Monday, the day after Independence Day, a story will be featured on the front page of The New York Times with the location showing as Dirt Town Valley, Ga. Yes, our Dirttown, which I always spell as one word, unless I am being fancy and call it by its Cherokee name, Kartah.
The story is one many in rural Chattooga County tend to want to forget or at least not talk about, but not Stacie Scoggins Marshall.
The title of the article says it all, “Her Family Owned Slaves. How Can She Make Amends?
Stacie Marshall, who inherited a Georgia farm, is trying on a small scale to address a generations-old wrong that still bedevils the nation.
The Scoggins family has owned 300 acres of farmland in Chattooga County for over 200 years. It is easy to do the math, calculate the years, the size of the farm and understand the unsaid, the unavoidable truth, the family, her family at one time owned slaves. Seven slaves to be exact, and now Ms. Marshall, 41, wants to make the sins of the past, right.
But, how will one woman in Chattooga County Georgia right this wrong? Her family land history has one more turn in it, the family’s first tract of land was acquired in an 1833 lottery that gave Creek and Cherokee land to white people.
Stolen land–that had black slaves–and your family benefited from it–how do you make that right?
“This has been one of the hardest most honest stories I have ever told. I am thankful for my community and spiritual elders Melvin and Betty Mosley and Gene and Nancy Kirby,” Marshall said.
Marshall knew where she could go for help, Mr. Melvin Mosley, a preacher, an educator, and a black leader in Chattooga County. To know Melvin Mosley is to know every word that comes from his lips are prophetic. As a black kid, he attended the segregated schools, he gets it. He has lived “it” all his life. The “it”, that as a white woman I can’t begin to describe, so I won’t.
From the article: “On a summer day in 2019, Ms. Marshall sat in their yard (the Mosley’s) and told them she wanted to start sharing the whole, hard story of Dirt Valley, and make some kind of amends. She asked if she was on the right path.”
“Let’s say that’s the water under the bridge,” he said. “You didn’t do anything wrong.” All she needed to do was to pour as much love on their valley as she could.
“In all of our families, Black or white, there are some generational things that are up to us to break,” he told her. “And when we break it, it is broken forever.”
The article ends with a visit of Ms. Marshall’s to another black family, her neighbors across the street, the Kirbys’. The visit with the Kirbys’ is particularly hard to read, not because of slavery, but the injustice this family received over the death of their son in 1967, not 1867.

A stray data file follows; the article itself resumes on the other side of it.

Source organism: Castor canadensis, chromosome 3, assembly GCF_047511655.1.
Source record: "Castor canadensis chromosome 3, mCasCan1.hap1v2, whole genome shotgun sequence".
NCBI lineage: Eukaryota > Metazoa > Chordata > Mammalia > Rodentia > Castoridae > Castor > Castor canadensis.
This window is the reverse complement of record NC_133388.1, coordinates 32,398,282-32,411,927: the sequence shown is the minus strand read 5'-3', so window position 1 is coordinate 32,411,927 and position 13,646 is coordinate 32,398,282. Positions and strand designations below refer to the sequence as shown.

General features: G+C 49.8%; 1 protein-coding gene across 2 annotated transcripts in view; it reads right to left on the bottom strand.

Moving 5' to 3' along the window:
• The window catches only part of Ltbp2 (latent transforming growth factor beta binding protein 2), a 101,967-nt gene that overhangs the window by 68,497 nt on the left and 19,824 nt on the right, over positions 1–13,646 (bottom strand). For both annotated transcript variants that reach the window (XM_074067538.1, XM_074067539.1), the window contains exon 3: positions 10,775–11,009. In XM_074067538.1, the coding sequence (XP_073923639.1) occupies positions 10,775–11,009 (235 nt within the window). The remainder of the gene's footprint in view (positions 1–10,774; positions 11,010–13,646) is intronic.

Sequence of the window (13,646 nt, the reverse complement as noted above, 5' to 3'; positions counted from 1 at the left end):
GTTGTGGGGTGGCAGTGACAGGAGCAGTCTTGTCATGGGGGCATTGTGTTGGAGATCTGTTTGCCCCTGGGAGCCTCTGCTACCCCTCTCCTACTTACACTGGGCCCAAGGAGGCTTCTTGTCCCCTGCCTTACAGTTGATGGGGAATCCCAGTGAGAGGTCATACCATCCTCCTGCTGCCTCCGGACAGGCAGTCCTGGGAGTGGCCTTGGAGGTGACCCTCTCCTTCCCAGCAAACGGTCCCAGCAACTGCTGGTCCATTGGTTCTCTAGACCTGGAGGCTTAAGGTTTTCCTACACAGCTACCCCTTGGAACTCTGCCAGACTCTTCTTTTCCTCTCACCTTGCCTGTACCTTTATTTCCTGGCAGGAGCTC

From the article: And there was the death, at age 4, of the Kirbys’ son Gordon Eugene. A photo, with a lock of his hair, hangs in their den. On Sept. 10, 1967, a white teenage driver sped down the road not far from the Scoggins farm and struck him. Mr. Kirby saw it happen. “I was across the road holding my other baby in my arms,” he said.
The teenager’s mother denied that her son was the driver. Mr. Kirby said he called the sheriff and the state patrol, but they never showed up to take a report. (read that again… never showed up to take a report)
Standing on the Kirbys’ porch, Ms. Marshall said her goodbyes and headed back across the road. The path to reconciliation still wasn’t clear.
“These are people that I love dearly,” she said. “How do I put a number on what they have lived through?”
The article pulls a scab off of a national wound that has never healed, here in our neck of the woods, we have just avoided talking about it, until now.
The article does a fair job to make “us”, Chattooga County residents, not appear as country backwoods bumpkins, but does interject politics whenever the author can and needlessly at times. It doesn’t matter that Ms. Marshall had a CrossFit class with Marjorie Taylor Greene. Honestly, it doesn’t matter how Ms. Marshall votes, but that too was included.
For this isn’t a republican/democrat issue, as we all know Lincoln was a moderate Republican, it isn’t a black/white issue. It is another sad part of the history of the greatest nation on Earth, a part we are still searching for answers to, answers owed to Native Americans and Black Americans.
Chattooga County was never a big slave-holding county, but one slave is one too many. The majority of people who settled in Chattooga County were poor, the county was never a big cotton producer. According to the 1840 census records Chattooga County had 814 slaves at that time, and 3,438 whites. By 1860 the slave population had reached 2,062.
Chattooga County’s history begins with a time when the area where the Scoggins’ family farm is located was known as Kartah, the Cherokee name for Dirttown, followed by the shameful removal of the Indians from the six Cherokee villages in the Chattooga County area, then the white settlers arrived, claimed the Indians’ land and more shame came with their arrival, slaves.
We as a county have a history, it isn’t all beautiful, but it is the story of us, and Stacie Scoggins Marshall is ready to face the history, come what may.